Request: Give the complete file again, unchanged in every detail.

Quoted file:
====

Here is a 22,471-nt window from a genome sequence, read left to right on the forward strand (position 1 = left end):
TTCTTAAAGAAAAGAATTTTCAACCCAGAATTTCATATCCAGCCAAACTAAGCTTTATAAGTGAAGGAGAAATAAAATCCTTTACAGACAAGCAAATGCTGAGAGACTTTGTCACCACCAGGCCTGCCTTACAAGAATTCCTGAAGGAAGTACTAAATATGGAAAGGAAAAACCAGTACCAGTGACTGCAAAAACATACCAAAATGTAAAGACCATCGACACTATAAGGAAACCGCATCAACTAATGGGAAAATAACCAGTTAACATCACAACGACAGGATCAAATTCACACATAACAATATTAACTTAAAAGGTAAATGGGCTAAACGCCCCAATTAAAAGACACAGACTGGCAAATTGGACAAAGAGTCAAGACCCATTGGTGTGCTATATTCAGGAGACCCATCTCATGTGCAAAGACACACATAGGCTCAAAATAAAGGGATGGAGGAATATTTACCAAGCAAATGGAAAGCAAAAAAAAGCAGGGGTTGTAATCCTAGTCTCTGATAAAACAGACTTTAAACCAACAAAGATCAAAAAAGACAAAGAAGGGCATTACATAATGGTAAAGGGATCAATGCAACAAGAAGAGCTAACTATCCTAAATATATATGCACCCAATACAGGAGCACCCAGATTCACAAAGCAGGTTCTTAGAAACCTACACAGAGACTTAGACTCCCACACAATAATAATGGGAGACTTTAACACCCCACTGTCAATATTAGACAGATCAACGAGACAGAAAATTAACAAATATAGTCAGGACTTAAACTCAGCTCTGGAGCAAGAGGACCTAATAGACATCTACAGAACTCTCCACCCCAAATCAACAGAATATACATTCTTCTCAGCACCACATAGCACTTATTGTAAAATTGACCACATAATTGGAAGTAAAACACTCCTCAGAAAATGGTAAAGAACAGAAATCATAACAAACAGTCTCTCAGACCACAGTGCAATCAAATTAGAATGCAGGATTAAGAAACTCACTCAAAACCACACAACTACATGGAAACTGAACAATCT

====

Here is a 22,471-nt window from a genome sequence, read left to right on the forward strand (position 1 = left end):
TTCTTAAAGAAAAGAATTTTCAACCCAGAATTTCATATCCAGCCAAACTAAGCTTTATAAGTGAAGGAGAAATAAAATCCTTTACAGACAAGCAAATGCTGAGAGACTTTGTCACCACCAGGCCTGCCTTACAAGAATTCCTGAAGGAAGTACTAAATATGGAAAGGAAAAACCAGTACCAGTGACTGCAAAAACATACCAAAATGTAAAGACCATCGACACTATAAGGAAACCGCATCAACTAATGGGAAAATAACCAGTTAACATCACAACGACAGGATCAAATTCACACATAACAATATTAACTTAAAAGGTAAATGGGCTAAACGCCCCAATTAAAAGACACAGACTGGCAAATTGGACAAAGAGTCAAGACCCATTGGTGTGCTATATTCAGGAGACCCATCTCATGTGCAAAGACACACATAGGCTCAAAATAAAGGGATGGAGGAATATTTACCAAGCAAATGGAAAGCAAAAAAAAGCAGGGGTTGTAATCCTAGTCTCTGATAAAACAGACTTTAAACCAACAAAGATCAAAAAAGACAAAGAAGGGCATTACATAATGGTAAAGGGATCAATGCAACAAGAAGAGCTAACTATCCTAAATATATATGCACCCAATACAGGAGCACCCAGATTCACAAAGCAGGTTCTTAGAAACCTACACAGAGACTTAGACTCCCACACAATAATAATGGGAGACTTTAACACCCCACTGTCAATATTAGACAGATCAACGAGACAGAAAATTAACAAATATAGTCAGGACTTAAACTCAGCTCTGGAGCAAGAGGACCTAATAGACATCTACAGAACTCTCCACCCCAAATCAACAGAATATACATTCTTCTCAGCACCACATAGCACTTATTGTAAAATTGACCACATAATTGGAAGTAAAACACTCCTCAGAAAATGGTAAAGAACAGAAATCATAACAAACAGTCTCTCAGACCACAGTGCAATCAAATTAGAATGCAGGATTAAGAAACTCACTCAAAACCACACAACTACATGGAAACTGAACAATCT